DN's appeal to the Supreme Court rested on the proposition that the decision in Draga had been wrong, as there was nothing in the statutory scheme capable of displacing the straightforward application of the Lumba test. The clearest language was required in order to render detention lawful, and general considerations said to arise from the scheme as a whole could not suffice.
The Secretary of State, for her part, contended not only that the reasoning in Draga was correct, but also that (i) the same result flowed from the 1971 Act, Sch 3 which authorised detention on the making of a deportation order irrespective of that order's lawfulness; and (ii) in any event, the test in Lumba could never be satisfied in a case involving sequential acts – in other words, only a public law error in the decision to detain could render detention unlawful.
Bail for Immigration Detainees ("BID"), intervening by way of written submissions,  highlighted the interplay between the specific context of false imprisonment and the general principles governing sequential decision-making in public law. The starting-point in both cases was that any public law error renders an administrative act a "nullity" with no legal effect – a position only recently reaffirmed by the Supreme Court in Miller No. 2  3 WLR 589 at  (memorably describing the Order in Council based on the Prime Minister's unlawful advice as a "blank piece of paper"). The result in DN's case would be that neither the 2004 Order nor the resulting deportation order could validly authorise detention. Given that the tort of false imprisonment is a constitutional protection of a basic common-law right, departure from this starting-point will be appropriate only where detention was mandated by court order or – subject to the questionable correctness of the reasoning in Percy v Hall  EWCA Civ 1348  – by secondary legislation emanating from a different decision-maker. Neither scenario was relevant in the case of DN, leaving the conclusion reached on application of the Lumba test to stand.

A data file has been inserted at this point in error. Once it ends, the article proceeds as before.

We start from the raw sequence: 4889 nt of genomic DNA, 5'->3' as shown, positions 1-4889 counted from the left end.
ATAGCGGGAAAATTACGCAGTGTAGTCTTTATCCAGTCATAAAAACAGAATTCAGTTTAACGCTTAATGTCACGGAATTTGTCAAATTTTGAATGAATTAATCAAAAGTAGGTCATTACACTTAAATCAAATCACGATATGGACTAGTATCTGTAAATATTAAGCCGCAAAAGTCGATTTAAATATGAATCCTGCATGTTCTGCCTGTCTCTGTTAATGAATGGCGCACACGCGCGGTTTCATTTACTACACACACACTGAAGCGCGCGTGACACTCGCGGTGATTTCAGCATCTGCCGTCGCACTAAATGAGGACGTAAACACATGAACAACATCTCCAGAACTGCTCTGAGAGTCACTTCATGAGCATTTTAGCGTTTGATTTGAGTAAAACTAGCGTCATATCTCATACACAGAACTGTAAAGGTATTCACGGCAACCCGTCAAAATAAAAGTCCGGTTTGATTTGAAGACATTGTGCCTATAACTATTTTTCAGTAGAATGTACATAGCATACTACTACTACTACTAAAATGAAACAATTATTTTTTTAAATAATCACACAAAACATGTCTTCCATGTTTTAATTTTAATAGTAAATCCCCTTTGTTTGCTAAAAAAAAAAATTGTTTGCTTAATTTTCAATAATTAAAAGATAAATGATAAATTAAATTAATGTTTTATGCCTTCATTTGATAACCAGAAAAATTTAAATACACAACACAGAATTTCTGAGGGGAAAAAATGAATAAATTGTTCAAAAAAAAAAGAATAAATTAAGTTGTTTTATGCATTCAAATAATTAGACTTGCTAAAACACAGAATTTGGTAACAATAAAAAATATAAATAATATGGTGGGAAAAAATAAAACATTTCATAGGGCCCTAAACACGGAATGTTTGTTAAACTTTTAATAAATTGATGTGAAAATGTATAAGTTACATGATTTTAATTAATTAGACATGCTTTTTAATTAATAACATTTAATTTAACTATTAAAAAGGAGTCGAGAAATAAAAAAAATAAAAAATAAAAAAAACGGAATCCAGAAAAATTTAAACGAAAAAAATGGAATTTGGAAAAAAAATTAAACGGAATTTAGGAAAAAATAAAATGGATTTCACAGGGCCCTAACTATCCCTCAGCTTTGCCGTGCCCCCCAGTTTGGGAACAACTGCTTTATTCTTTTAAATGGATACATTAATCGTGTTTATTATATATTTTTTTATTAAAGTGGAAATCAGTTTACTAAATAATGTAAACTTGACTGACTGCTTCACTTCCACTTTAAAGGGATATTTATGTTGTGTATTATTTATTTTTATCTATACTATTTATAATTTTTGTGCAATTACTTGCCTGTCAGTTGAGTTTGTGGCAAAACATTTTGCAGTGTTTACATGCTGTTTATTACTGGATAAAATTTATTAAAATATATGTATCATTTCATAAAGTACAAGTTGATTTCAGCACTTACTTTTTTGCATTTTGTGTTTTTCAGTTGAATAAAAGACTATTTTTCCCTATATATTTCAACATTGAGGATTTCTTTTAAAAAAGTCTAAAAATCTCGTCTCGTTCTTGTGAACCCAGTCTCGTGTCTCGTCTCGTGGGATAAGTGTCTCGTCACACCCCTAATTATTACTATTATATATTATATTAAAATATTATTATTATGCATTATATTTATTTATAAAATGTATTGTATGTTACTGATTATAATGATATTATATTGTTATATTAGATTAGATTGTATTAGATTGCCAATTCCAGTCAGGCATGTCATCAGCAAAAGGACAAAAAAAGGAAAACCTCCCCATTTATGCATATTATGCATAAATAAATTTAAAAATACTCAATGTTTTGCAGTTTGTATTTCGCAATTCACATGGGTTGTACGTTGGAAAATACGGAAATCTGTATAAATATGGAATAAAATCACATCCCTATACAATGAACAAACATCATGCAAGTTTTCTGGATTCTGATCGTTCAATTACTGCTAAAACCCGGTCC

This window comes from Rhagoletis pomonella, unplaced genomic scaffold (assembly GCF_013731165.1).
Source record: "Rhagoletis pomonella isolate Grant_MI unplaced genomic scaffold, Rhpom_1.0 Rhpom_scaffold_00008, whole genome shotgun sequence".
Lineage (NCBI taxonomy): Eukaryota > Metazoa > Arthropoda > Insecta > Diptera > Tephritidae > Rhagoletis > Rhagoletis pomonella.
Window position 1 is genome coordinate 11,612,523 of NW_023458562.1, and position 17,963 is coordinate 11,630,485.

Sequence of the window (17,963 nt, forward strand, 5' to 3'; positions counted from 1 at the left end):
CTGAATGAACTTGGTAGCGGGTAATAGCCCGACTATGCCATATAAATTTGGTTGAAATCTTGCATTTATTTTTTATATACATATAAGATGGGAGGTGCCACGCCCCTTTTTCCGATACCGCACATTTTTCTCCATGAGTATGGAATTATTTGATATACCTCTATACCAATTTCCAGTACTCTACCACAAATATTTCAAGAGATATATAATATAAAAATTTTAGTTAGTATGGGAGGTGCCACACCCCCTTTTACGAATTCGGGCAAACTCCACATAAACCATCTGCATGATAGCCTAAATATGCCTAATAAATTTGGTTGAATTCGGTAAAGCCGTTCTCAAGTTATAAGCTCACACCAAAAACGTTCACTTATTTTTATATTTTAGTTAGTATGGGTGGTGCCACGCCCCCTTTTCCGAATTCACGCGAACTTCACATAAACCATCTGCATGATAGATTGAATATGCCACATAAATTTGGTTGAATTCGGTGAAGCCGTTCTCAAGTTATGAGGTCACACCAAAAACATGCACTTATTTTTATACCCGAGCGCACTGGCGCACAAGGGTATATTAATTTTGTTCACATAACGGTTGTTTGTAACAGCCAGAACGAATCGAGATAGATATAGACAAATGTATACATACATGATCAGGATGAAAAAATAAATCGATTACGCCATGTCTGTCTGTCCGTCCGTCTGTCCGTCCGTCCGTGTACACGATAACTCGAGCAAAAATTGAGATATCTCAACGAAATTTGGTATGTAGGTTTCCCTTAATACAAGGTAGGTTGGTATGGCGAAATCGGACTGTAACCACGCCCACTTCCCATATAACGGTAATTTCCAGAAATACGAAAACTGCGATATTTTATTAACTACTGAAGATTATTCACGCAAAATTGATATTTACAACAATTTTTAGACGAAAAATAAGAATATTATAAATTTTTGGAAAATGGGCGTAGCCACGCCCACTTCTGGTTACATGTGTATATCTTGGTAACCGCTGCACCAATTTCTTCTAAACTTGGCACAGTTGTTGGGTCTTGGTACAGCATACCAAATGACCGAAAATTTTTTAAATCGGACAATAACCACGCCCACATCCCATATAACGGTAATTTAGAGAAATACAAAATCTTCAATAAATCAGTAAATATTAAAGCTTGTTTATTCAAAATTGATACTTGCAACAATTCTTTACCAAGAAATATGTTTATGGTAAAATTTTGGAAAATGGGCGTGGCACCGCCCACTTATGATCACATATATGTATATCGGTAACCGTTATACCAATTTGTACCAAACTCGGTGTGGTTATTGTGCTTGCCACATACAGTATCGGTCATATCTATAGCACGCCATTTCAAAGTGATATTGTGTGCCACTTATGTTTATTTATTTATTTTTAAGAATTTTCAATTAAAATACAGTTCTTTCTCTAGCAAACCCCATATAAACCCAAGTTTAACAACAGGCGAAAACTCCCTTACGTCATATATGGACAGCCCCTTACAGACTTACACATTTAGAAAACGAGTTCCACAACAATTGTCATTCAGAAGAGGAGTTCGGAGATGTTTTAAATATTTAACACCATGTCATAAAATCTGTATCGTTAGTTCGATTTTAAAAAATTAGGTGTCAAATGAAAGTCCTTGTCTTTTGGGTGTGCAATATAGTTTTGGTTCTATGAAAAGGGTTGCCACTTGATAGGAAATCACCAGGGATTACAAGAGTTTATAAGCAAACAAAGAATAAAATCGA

The Supreme Court, then, has been left with a number of important questions to resolve. Does the Lumba test apply, and can it be satisfied, in cases involving sequential acts or decisions? If so, what (If any) are the circumstances under which its result will be displaced by the relevant statutory scheme? And do either the provisions governing detention pending deportation, or those governing the statutory appeals regime, compel this result
Given the practical and principled significance of the issues in play, the answers will be eagerly awaited.
 The parties' submissions ultimately called into question the correctness of three Court of Appeal decisions: Draga (on the key issue under consideration); Percy v Hall (holding that constables who had arrested someone for breach of a by-law later found to be invalid were not liable in false imprisonment); and Ullah  Imm AR 166 (holding that a decision to detain could be vitiated by only a sub-category of public law errors in an underlying decision to report).